A draft report under the title “IndependentduediligenceofthebankingsystemofCyprus, March 2013” describes in detail the in detail the idiosyncrasies of the Cypriot banking system and the parameters explaining the huge capital losses that eventually led the two major banks to a consolidation process.
The Cypriot banking system and the credit practices of organizations involved in the due diligence is characterized by a number of idiosyncratic features that differentiate Cyprus from other international banking systems, it said.
The report captures the capital needs of the banks until June 2015 and covers Bank of Cyprus, Cyprus Popular Bank, Hellenic Bank, Eurobank, Alpha Bank and a representative sample of the Cooperatives.
Total requirements recorded by the report reach €6 billion with the baseline scenario and €8,9 billion with the extreme scenario, excluding the support of €1,8 billion granted to Cyprus Popular and the Cooperative that were not included in the report.
The baseline scenario is based on a macroeconomic assessment for cumulative economic contraction of 2.8% in 2012-2015 and the extreme scenario on assessment for cumulative contraction of 7.3%.
It is also based on a provision for accumulated increase in unemployment by 1% with the baseline scenario and by 2.5% with the extreme.
The report describes in detail the special characteristics and the problems of the Cypriot banking system via the conduct of the duediligence.
Small emphasis on payment ability
A characteristic registered in many parts of the report is lending on the basis of collateral instead on the basis of repayment capacity. "A key feature of the Cypriot banking system is the practice of seeking loans based on assets, which means heavy dependence on securing the loan, usually with less emphasis on the ability of the borrower to service the loan."
Since temporal property prices were increasing, this did not create problems, however, this changed with the collapse of the housing market, it said.
Long period of disposal
The firm refers to the long time required for the disposal of property. The whole process may take between 10 to 12 years, it said.
For this reason, the Cypriot banks rarely handle problematic loans by selling property, and instead, they try to obtain additional collateral.
The legislation itself for loans is problematic, they say, because it does not allow banks to acquire ownership of the loan, but only to sell it. This means banks can not control the timing of property selling in the market.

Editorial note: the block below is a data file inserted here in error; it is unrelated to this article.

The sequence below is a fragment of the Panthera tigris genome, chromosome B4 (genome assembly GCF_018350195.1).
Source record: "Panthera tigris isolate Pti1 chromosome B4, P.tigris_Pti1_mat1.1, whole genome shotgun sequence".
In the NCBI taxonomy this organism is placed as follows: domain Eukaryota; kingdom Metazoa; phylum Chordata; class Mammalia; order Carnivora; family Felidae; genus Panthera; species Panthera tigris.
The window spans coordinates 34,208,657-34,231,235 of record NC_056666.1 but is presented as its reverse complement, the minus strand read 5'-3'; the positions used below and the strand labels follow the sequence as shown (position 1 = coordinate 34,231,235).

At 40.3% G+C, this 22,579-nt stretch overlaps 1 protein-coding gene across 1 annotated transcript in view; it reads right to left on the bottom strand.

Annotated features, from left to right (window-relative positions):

As a result of the above, the creditors have no incentive to take legal action against the borrower and borrowers do not face the direct consequences of failure to service the loan, leading to reckless borrowing.
Collateral for many loans
A third characteristic identified by Pimco is that there is a high degree of collateral for different loans. Either many properties guarantee a loan or a property many loans or - even more complicated - many properties ensure many loans.
This involves great difficulty in calculating losses and Pimco has its own algorithm to handle many such cases.
Methodology for provisions and doubtful debts
Pimco noted in its report that "the methodology for projections is the key point that differentiates the Cypriot banks from other European banks”. It argues that the methodology does not cover for losses in the financial statements as in other methodologies.
There are two different points raised by Pimco.
Unlike the practice abroad, the Cypriot banks do not calculate the net present value of future cash flows of a troubled loan.
Also, they do not calculate the whole value of a loan that is not serviced in NPLs but only part of the value not covered by the collateral.
Due to the high size of borrowing with collateral in Cyprus and due to overestimated values of collateral, many loans that are not served long, are not calculated in the stock of non-performing loans.
Restructuring of loans
Pimco also identifies that changes in the terms of a loan is a common phenomenon.
Recognition of interest in income that is not paid
One of the most interesting findings of Pimco, which is expected to stimulate discussion, is that the Cypriot banks have recognized in their income considerable amounts of interest not paid. While it is based on accounting standards, "the amount of unpaid interest to the recent income of banks is unusually high."
Pimco notes that around 20% of interest income in the financial statements of the banks is non-paid interest compared with 7% in 2010.
Dependence on international operations
Another characteristic noted by Pimco, which is expected to change after the recent developments, is the high dependence of the revenues of banks on the financial transactions of foreign companies. "This is important stabilizing element for the Cypriot banks on the baseline and extreme scenario, as the level of foreign demand for these transaction services is expected to remain high and insensitive to macroeconomic conditions."
Non-payment culture in Coops
Pimco noted that the Cooperatives have not aggressive debt collection policy because they believe that they have a social role.
As a result, there is a culture of non-payment by members of these organizations. Sometimes there is a grace period of up to two years to start repayment. To some extent this is due to the fact that Cooperatives have conservative policy in the loan to value of the property ratio, and therefore, they believe that they have enough collateral.
- Get in StockWatch from your mobile phone with Vodafone live!
- Subscribe to the new StockWatch Newsletter.